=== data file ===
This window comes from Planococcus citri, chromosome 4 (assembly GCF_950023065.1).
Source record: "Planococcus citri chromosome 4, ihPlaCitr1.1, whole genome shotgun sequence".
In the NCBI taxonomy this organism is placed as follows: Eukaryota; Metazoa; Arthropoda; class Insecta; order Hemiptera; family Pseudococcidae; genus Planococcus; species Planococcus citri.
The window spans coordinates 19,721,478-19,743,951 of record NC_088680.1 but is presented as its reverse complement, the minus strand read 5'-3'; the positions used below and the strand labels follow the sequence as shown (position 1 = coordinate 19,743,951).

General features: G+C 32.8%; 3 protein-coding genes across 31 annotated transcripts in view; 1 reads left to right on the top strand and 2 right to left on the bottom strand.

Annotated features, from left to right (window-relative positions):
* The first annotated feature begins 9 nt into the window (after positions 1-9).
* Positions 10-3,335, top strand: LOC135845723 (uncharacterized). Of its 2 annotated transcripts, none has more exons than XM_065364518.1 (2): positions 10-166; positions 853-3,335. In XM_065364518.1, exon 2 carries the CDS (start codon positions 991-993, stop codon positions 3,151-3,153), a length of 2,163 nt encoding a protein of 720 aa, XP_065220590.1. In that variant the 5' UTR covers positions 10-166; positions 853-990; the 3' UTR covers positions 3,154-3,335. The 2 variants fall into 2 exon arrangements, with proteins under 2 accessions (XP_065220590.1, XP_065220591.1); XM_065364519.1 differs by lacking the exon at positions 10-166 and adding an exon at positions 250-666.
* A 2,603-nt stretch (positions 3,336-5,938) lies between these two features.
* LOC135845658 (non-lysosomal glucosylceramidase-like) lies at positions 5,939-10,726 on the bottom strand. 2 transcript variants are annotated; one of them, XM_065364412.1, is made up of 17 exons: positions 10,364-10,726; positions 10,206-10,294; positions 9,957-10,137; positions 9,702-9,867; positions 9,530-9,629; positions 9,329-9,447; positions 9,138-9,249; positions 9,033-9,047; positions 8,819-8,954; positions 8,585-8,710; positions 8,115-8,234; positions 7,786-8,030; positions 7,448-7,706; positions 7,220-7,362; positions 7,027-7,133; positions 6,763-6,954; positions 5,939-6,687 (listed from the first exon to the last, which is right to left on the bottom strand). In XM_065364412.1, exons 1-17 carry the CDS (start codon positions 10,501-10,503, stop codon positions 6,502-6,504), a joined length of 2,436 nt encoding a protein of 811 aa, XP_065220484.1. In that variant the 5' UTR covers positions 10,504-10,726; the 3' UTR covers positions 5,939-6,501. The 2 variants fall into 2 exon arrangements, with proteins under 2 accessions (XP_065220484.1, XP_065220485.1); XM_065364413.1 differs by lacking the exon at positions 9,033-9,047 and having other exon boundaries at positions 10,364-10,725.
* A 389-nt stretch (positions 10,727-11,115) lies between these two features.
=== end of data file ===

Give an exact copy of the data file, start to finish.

This window comes from Planococcus citri, chromosome 4 (assembly GCF_950023065.1).
Source record: "Planococcus citri chromosome 4, ihPlaCitr1.1, whole genome shotgun sequence".
In the NCBI taxonomy this organism is placed as follows: Eukaryota; Metazoa; Arthropoda; class Insecta; order Hemiptera; family Pseudococcidae; genus Planococcus; species Planococcus citri.
The window spans coordinates 19,721,478-19,743,951 of record NC_088680.1 but is presented as its reverse complement, the minus strand read 5'-3'; the positions used below and the strand labels follow the sequence as shown (position 1 = coordinate 19,743,951).

General features: G+C 32.8%; 3 protein-coding genes across 31 annotated transcripts in view; 1 reads left to right on the top strand and 2 right to left on the bottom strand.

Annotated features, from left to right (window-relative positions):
* The first annotated feature begins 9 nt into the window (after positions 1-9).
* Positions 10-3,335, top strand: LOC135845723 (uncharacterized). Of its 2 annotated transcripts, none has more exons than XM_065364518.1 (2): positions 10-166; positions 853-3,335. In XM_065364518.1, exon 2 carries the CDS (start codon positions 991-993, stop codon positions 3,151-3,153), a length of 2,163 nt encoding a protein of 720 aa, XP_065220590.1. In that variant the 5' UTR covers positions 10-166; positions 853-990; the 3' UTR covers positions 3,154-3,335. The 2 variants fall into 2 exon arrangements, with proteins under 2 accessions (XP_065220590.1, XP_065220591.1); XM_065364519.1 differs by lacking the exon at positions 10-166 and adding an exon at positions 250-666.
* A 2,603-nt stretch (positions 3,336-5,938) lies between these two features.
* LOC135845658 (non-lysosomal glucosylceramidase-like) lies at positions 5,939-10,726 on the bottom strand. 2 transcript variants are annotated; one of them, XM_065364412.1, is made up of 17 exons: positions 10,364-10,726; positions 10,206-10,294; positions 9,957-10,137; positions 9,702-9,867; positions 9,530-9,629; positions 9,329-9,447; positions 9,138-9,249; positions 9,033-9,047; positions 8,819-8,954; positions 8,585-8,710; positions 8,115-8,234; positions 7,786-8,030; positions 7,448-7,706; positions 7,220-7,362; positions 7,027-7,133; positions 6,763-6,954; positions 5,939-6,687 (listed from the first exon to the last, which is right to left on the bottom strand). In XM_065364412.1, exons 1-17 carry the CDS (start codon positions 10,501-10,503, stop codon positions 6,502-6,504), a joined length of 2,436 nt encoding a protein of 811 aa, XP_065220484.1. In that variant the 5' UTR covers positions 10,504-10,726; the 3' UTR covers positions 5,939-6,501. The 2 variants fall into 2 exon arrangements, with proteins under 2 accessions (XP_065220484.1, XP_065220485.1); XM_065364413.1 differs by lacking the exon at positions 9,033-9,047 and having other exon boundaries at positions 10,364-10,725.
* A 389-nt stretch (positions 10,727-11,115) lies between these two features.